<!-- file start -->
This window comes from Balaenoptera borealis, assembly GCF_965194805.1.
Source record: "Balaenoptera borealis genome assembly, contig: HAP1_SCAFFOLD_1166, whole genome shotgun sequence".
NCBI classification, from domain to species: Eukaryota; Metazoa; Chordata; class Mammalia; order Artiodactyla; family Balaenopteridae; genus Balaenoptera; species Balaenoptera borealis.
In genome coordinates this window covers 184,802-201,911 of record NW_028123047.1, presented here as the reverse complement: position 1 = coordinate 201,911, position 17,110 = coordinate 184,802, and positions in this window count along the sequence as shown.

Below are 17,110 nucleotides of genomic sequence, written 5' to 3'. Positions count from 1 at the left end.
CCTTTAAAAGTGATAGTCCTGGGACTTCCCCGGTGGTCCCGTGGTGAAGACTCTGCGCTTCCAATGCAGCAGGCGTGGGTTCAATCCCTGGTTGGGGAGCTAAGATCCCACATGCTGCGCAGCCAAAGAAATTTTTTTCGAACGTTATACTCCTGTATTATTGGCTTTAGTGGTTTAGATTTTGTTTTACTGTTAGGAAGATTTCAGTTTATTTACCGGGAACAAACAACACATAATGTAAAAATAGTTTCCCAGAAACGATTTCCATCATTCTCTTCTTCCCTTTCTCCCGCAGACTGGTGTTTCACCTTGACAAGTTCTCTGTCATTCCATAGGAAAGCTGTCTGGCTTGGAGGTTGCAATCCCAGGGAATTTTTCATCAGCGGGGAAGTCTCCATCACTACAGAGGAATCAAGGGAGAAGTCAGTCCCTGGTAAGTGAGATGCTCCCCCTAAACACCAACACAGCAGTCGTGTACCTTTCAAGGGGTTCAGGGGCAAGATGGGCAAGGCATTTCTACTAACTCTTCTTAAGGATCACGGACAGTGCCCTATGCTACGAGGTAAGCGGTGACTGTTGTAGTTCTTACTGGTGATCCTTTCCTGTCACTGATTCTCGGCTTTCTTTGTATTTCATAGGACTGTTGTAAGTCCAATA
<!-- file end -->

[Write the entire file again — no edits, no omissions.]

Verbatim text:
This window comes from Balaenoptera borealis, assembly GCF_965194805.1.
Source record: "Balaenoptera borealis genome assembly, contig: HAP1_SCAFFOLD_1166, whole genome shotgun sequence".
NCBI classification, from domain to species: Eukaryota; Metazoa; Chordata; class Mammalia; order Artiodactyla; family Balaenopteridae; genus Balaenoptera; species Balaenoptera borealis.
In genome coordinates this window covers 184,802-201,911 of record NW_028123047.1, presented here as the reverse complement: position 1 = coordinate 201,911, position 17,110 = coordinate 184,802, and positions in this window count along the sequence as shown.

Below are 17,110 nucleotides of genomic sequence, written 5' to 3'. Positions count from 1 at the left end.
CCTTTAAAAGTGATAGTCCTGGGACTTCCCCGGTGGTCCCGTGGTGAAGACTCTGCGCTTCCAATGCAGCAGGCGTGGGTTCAATCCCTGGTTGGGGAGCTAAGATCCCACATGCTGCGCAGCCAAAGAAATTTTTTTCGAACGTTATACTCCTGTATTATTGGCTTTAGTGGTTTAGATTTTGTTTTACTGTTAGGAAGATTTCAGTTTATTTACCGGGAACAAACAACACATAATGTAAAAATAGTTTCCCAGAAACGATTTCCATCATTCTCTTCTTCCCTTTCTCCCGCAGACTGGTGTTTCACCTTGACAAGTTCTCTGTCATTCCATAGGAAAGCTGTCTGGCTTGGAGGTTGCAATCCCAGGGAATTTTTCATCAGCGGGGAAGTCTCCATCACTACAGAGGAATCAAGGGAGAAGTCAGTCCCTGGTAAGTGAGATGCTCCCCCTAAACACCAACACAGCAGTCGTGTACCTTTCAAGGGGTTCAGGGGCAAGATGGGCAAGGCATTTCTACTAACTCTTCTTAAGGATCACGGACAGTGCCCTATGCTACGAGGTAAGCGGTGACTGTTGTAGTTCTTACTGGTGATCCTTTCCTGTCACTGATTCTCGGCTTTCTTTGTATTTCATAGGACTGTTGTAAGTCCAATA